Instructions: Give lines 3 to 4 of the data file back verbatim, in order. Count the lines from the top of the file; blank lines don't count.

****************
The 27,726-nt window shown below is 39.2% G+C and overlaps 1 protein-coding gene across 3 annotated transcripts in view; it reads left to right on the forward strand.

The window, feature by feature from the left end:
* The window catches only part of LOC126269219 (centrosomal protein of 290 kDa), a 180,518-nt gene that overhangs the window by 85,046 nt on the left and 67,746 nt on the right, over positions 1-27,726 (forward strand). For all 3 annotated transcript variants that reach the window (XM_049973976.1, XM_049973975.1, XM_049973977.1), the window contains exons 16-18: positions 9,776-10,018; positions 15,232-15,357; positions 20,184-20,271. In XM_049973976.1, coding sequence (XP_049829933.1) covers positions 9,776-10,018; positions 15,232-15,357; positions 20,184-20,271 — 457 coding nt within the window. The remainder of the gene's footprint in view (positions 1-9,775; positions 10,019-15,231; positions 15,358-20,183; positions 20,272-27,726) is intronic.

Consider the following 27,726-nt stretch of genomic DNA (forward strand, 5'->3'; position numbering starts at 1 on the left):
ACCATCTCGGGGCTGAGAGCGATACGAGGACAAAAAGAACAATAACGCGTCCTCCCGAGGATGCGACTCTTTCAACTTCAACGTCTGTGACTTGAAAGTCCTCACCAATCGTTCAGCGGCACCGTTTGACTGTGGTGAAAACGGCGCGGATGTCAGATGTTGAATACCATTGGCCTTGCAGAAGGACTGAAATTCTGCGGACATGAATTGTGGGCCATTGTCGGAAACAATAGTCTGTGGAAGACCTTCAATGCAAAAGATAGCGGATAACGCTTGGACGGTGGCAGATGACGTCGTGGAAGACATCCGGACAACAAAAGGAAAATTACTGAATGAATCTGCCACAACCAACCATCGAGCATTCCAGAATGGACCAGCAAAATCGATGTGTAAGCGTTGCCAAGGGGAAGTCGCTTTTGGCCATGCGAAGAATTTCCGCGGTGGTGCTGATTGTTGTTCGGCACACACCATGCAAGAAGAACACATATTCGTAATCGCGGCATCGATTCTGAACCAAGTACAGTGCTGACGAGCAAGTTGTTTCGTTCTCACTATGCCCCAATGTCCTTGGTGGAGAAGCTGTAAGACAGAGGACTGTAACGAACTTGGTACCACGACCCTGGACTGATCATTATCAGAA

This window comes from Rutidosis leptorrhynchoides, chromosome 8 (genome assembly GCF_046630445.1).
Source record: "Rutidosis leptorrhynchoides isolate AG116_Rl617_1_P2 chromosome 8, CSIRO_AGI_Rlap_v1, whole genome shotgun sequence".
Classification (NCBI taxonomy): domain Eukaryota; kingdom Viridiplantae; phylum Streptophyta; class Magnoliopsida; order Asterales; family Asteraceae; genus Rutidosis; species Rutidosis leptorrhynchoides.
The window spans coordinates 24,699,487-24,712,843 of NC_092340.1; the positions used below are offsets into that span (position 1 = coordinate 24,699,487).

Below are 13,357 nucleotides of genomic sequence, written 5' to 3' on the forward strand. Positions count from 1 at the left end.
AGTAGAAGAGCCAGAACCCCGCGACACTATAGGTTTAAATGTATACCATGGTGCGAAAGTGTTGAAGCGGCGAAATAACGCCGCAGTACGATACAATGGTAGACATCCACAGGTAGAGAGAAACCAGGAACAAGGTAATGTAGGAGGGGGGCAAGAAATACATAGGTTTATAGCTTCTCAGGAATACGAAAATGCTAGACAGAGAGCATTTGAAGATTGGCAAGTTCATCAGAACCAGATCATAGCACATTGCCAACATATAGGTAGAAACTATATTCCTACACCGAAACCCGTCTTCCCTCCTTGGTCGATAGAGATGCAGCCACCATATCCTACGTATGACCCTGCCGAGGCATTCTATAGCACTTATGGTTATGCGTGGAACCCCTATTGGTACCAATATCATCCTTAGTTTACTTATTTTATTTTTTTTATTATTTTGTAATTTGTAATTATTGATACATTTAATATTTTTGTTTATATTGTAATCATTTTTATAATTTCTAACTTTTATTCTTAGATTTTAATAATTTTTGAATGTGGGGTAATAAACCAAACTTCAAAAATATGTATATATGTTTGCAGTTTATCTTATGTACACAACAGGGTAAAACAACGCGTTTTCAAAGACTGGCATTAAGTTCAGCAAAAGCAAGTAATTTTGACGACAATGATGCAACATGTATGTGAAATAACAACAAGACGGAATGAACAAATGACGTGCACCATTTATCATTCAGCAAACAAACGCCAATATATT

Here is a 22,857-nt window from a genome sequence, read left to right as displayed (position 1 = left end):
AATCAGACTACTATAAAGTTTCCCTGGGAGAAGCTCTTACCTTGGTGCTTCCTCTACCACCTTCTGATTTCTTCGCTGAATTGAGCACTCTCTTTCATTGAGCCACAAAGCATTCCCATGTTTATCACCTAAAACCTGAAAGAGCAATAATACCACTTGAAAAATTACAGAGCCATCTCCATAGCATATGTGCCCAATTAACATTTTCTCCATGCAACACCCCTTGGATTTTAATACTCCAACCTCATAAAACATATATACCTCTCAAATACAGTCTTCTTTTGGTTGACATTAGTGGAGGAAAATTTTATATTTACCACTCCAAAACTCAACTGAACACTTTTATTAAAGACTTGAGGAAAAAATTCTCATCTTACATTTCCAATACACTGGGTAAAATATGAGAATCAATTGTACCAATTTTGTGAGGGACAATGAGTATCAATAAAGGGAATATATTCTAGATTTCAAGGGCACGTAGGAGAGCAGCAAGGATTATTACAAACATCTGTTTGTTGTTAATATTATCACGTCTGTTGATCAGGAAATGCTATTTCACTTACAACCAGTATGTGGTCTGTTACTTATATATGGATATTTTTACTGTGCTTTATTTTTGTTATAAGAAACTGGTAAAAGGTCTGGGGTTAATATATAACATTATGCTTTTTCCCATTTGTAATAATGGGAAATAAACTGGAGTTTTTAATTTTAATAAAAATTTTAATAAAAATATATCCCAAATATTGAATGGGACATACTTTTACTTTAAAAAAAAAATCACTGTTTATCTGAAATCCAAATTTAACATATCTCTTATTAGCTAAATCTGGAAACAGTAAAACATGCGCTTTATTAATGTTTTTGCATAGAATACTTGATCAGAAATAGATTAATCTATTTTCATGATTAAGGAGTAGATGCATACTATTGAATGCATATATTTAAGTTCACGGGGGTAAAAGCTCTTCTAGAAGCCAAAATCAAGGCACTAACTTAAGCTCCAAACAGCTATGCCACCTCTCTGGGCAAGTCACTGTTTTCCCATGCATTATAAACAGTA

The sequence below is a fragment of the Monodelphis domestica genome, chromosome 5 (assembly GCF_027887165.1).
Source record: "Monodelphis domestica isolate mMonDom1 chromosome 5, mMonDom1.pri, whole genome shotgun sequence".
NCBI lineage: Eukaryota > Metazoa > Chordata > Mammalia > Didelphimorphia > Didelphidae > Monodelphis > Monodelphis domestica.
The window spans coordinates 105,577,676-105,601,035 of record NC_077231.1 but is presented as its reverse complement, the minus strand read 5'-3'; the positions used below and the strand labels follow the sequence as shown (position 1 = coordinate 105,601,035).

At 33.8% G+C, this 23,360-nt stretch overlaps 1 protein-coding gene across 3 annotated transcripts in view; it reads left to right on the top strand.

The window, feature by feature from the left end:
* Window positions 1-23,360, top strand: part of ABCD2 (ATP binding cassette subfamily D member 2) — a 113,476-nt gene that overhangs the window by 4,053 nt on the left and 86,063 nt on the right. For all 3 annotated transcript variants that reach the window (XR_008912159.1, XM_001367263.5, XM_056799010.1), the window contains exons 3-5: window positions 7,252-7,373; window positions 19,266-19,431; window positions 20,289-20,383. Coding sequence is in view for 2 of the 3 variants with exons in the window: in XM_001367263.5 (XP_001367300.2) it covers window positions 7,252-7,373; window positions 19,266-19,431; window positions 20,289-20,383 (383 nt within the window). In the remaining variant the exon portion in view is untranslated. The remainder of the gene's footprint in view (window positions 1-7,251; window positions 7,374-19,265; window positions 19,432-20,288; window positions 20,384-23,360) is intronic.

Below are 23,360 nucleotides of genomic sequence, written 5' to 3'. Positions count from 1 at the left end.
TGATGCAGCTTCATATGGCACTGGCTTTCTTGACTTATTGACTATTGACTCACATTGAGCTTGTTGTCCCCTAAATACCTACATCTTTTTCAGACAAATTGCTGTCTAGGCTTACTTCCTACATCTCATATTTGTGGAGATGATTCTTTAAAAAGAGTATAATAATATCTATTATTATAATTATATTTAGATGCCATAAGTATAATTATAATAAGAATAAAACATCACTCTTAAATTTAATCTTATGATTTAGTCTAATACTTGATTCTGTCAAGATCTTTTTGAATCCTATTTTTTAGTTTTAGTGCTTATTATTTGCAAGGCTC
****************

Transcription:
* The window catches only part of LOC126269219 (centrosomal protein of 290 kDa), a 180,518-nt gene that overhangs the window by 85,046 nt on the left and 67,746 nt on the right, over positions 1-27,726 (forward strand). For all 3 annotated transcript variants that reach the window (XM_049973976.1, XM_049973975.1, XM_049973977.1), the window contains exons 16-18: positions 9,776-10,018; positions 15,232-15,357; positions 20,184-20,271. In XM_049973976.1, coding sequence (XP_049829933.1) covers positions 9,776-10,018; positions 15,232-15,357; positions 20,184-20,271 — 457 coding nt within the window. The remainder of the gene's footprint in view (positions 1-9,775; positions 10,019-15,231; positions 15,358-20,183; positions 20,272-27,726) is intronic.

Consider the following 27,726-nt stretch of genomic DNA (forward strand, 5'->3'; position numbering starts at 1 on the left):